Homework Assignments due On:

Students should be studying their multiplication facts everyday. Fact quizzes that aren't passed are due back the next day, with fact worksheet completed. Multiplication facts are a 3rd grade standard, so every day and week that goes by of your student not knowing them sets them further and further behind.

Homework is due on these days:
Tuesday (6/2): Any unfinished in-class work
Wednesday (6/3): Any unfinished in-class work
Thursday (6/4): Any unfinished in-class work
Friday (6/5): Any unfinished in-class work
Monday (6/8): Nothing

Tuesday, February 25, 2014

Parent/Teacher Conferences

   I am sending home the conference sign up sheet today with your child - sorry for the short turn around, but with the vacation last week it really crept up fast! Please make sure to look for it when they get home (its a green piece of paper) and to send it back as soon as possible. I will send back confirmations via email, so please look for those once you have returned the sign up sheet. If you would like to schedule a conference with Ms. Carlock to discuss your child's ELA progress, please email her to schedule a time.

Monday, February 10, 2014


We have begun using egg cartons to help understand and model fractions. The egg carton model helps students build a variety of fractions in a way they can visualize. We think of the carton as equaling one whole, and then use string to partition off different sections to create fractions and tiles are used as eggs. If you have 4 eggs in your carton, what fraction do you have?




In building fractions with the egg carton model, students can easily see how equivalent fractions all represent the same number of eggs in the carton, and are all equal fractions. The egg carton allows students to practice working with fractions that have denominators (the bottom number in a fraction) of 2, 3, 4, 6, and 12. These are most of the denominators that fourth grade students are expected to be familiar with (5, 8, 10, 100 being the others), so using this model is a great way for students to gain understanding of more than half the fraction notations they are required to know!
  If you happen to be working in the kitchen with your child nearby and you find yourself getting ready to measure some flour, water or other ingredients, try asking your kid to help! Cooking is a great place for children to see the application of fraction knowledge in use, as most recipes require you to be familiar with fractions. It's also a great way to spend time with your child!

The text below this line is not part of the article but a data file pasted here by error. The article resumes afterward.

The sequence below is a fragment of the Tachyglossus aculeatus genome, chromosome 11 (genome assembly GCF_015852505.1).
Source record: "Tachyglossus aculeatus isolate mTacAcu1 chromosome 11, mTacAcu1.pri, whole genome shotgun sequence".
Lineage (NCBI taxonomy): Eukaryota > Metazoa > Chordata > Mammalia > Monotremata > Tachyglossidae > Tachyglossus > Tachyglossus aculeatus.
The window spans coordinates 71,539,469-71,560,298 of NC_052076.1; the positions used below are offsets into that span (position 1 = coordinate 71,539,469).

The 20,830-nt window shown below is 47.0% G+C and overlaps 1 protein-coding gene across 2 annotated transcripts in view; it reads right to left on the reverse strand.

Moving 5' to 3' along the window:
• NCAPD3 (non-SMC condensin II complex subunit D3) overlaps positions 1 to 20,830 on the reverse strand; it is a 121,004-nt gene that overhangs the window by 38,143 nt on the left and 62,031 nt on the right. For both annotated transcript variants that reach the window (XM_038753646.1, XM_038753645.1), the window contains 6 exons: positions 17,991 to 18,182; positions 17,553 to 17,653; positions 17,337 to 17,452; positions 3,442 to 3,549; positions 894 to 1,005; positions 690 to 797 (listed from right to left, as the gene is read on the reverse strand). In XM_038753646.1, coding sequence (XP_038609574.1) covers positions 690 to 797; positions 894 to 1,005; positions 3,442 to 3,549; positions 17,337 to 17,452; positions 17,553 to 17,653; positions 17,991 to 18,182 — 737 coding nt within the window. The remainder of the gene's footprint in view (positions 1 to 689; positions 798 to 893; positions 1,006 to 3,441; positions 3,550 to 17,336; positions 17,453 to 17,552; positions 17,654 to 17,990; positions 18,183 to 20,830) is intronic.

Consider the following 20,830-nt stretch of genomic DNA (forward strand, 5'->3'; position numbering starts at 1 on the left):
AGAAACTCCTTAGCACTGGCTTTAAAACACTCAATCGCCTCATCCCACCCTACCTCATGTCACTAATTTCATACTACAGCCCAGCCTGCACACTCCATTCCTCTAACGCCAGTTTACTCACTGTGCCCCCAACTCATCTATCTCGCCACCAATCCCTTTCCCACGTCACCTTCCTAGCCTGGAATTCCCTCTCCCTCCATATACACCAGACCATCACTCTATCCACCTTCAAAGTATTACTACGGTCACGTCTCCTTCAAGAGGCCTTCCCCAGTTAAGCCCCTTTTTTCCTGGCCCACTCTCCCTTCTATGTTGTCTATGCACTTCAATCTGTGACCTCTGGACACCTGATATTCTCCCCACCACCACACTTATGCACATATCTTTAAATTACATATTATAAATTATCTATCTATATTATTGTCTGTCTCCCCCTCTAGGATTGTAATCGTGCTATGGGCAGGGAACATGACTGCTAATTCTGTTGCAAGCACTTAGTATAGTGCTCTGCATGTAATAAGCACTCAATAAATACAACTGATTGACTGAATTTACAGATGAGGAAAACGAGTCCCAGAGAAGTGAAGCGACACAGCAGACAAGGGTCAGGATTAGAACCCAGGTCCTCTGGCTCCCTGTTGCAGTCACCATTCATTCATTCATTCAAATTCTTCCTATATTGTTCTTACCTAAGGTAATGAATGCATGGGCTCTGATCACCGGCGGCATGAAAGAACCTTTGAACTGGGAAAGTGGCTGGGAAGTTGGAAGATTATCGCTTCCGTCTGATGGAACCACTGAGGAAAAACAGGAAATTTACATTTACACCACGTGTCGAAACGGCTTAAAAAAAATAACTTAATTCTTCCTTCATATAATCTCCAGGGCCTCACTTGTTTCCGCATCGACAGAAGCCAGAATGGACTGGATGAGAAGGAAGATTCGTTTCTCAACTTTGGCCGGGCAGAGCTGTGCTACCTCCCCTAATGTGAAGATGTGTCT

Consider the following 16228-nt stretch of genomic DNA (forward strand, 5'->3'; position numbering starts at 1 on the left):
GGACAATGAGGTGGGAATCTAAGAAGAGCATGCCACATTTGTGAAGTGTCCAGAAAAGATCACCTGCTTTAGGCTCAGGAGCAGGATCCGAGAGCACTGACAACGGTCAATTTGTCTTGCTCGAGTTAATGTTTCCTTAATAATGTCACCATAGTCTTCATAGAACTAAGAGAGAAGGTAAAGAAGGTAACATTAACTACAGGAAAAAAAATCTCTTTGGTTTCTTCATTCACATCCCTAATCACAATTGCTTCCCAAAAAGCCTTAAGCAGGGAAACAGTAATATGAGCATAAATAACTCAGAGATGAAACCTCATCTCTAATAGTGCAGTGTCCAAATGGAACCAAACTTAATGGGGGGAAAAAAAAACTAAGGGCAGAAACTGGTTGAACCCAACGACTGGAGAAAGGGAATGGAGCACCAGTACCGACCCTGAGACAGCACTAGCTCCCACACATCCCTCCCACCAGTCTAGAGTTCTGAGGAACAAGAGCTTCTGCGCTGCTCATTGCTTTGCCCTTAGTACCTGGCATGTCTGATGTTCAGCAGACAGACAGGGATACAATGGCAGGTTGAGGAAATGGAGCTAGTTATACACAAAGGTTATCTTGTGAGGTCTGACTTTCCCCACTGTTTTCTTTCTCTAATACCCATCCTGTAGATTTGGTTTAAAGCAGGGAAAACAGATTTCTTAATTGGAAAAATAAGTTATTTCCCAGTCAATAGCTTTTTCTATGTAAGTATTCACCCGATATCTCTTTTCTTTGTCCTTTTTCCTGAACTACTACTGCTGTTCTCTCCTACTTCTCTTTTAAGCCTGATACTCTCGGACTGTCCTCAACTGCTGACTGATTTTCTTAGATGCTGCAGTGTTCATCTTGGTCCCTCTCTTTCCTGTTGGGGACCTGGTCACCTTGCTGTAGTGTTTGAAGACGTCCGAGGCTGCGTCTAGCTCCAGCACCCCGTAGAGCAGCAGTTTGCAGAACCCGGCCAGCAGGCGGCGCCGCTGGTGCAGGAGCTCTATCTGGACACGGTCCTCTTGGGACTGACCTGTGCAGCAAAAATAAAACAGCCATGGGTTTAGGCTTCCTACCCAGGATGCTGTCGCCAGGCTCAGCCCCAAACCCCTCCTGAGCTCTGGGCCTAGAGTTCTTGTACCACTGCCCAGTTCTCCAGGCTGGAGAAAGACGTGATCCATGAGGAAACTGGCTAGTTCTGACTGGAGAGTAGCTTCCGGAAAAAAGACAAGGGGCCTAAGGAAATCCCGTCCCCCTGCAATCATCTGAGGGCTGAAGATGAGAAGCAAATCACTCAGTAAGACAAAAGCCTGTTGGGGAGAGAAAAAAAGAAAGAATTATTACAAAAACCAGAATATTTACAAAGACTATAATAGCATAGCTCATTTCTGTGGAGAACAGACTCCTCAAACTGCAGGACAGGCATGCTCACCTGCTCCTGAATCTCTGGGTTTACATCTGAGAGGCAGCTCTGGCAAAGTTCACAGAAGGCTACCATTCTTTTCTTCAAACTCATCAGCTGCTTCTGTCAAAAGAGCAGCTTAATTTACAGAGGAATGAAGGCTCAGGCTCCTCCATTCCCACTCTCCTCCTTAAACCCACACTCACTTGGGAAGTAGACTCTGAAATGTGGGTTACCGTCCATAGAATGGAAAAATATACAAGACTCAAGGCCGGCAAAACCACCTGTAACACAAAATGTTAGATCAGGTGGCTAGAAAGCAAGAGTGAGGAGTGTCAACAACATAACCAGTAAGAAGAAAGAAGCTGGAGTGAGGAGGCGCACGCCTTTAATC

Tuesday, February 4, 2014

Fractions and Division

Hello Parents and friends of 4M,

  The year continues to zoom by! We have just finished a shorter mini-unit on division and strategies for solving division problems. Some of the ways that students solved division problems including area model, T or H charts and number line. I was happy with how well students grasped the concept of division and were able to apply knowledge of multiplication to division. We also worked on what happens when we solve a division problem and there is a remainder. Some remainders can stay just like they are (if the problem involved splitting students up, you would keep the remainder whole, since cutting a child in half would be a problem...), while others can be divided into smaller pieces (think money or cookies). This was a little more tricky for students to understand, and identifying what to do with the remainder is something we will continue to work on as the year progresses. One major trend that I noticed was students who had memorized most or all of their minute math facts were able to pick up on division patterns and were able to see ways of solving division problems a lot quicker/faster than students who are still struggling with their math facts. We are now about halfway through the year, and students that are still struggling with their facts. These students are now about equal with where this years third graders are with their multiplication facts. If your child is one of these, please make sure they are studying every day for at least twenty minutes, spread throughout the day in five minute increments. This is essential in helping them continue to improve at math, and will make the rest of their lives (and yours!) easier and less stressful. Put the time in now to reap major benefits later!
  In Social Studies, we have begun our study of the greatest state in the Union, Vermont! We have learned some of the ancient history of VT, starting with Rodinia about 550 million years ago and progressing through Pangaea 250 million years ago to modern glacial times (12,000 years ago). We discussed rock formation and locations in Vermont and will be continuing to dive into VT history, geography, government and locations. The students have really taken a liking to this unit, and we are also incorporating science standards as well (the rock cycle, characteristics and types, weathering and erosion etc). This is a wonderful unit and I am excited to see where it takes us and the kiddos!
  Here a some photos taken by the classroom photographer:

 Working on Area and Perimeter problems

 Madisyn working on Fractions of a Foot

 Watching a 60 Minutes report about Magnus Carlson, the current world Chess Champion

 Looking at some different types of Igneous, Sedimentary and Metamorphic rocks!

Looking at where different kinds of rocks are found in Vermont!